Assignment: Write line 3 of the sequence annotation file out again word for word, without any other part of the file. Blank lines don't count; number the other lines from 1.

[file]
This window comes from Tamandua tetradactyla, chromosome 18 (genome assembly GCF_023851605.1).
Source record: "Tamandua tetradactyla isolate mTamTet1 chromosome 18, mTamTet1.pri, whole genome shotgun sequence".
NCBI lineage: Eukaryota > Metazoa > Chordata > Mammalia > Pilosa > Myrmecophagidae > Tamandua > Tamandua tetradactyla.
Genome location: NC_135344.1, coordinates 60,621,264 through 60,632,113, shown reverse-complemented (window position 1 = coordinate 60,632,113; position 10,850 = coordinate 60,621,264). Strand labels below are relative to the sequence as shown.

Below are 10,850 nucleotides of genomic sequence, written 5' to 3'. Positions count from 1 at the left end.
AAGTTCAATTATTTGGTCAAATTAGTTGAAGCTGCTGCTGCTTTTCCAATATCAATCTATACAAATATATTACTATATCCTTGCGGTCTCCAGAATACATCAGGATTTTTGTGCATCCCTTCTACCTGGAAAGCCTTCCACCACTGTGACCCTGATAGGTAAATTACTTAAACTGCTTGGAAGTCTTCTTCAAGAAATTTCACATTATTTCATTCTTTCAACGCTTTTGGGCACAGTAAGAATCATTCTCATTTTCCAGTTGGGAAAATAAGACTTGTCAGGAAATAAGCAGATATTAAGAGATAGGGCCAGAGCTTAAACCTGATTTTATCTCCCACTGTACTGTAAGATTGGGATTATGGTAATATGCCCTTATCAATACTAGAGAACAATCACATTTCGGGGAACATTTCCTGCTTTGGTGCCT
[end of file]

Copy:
NCBI lineage: Eukaryota > Metazoa > Chordata > Mammalia > Pilosa > Myrmecophagidae > Tamandua > Tamandua tetradactyla.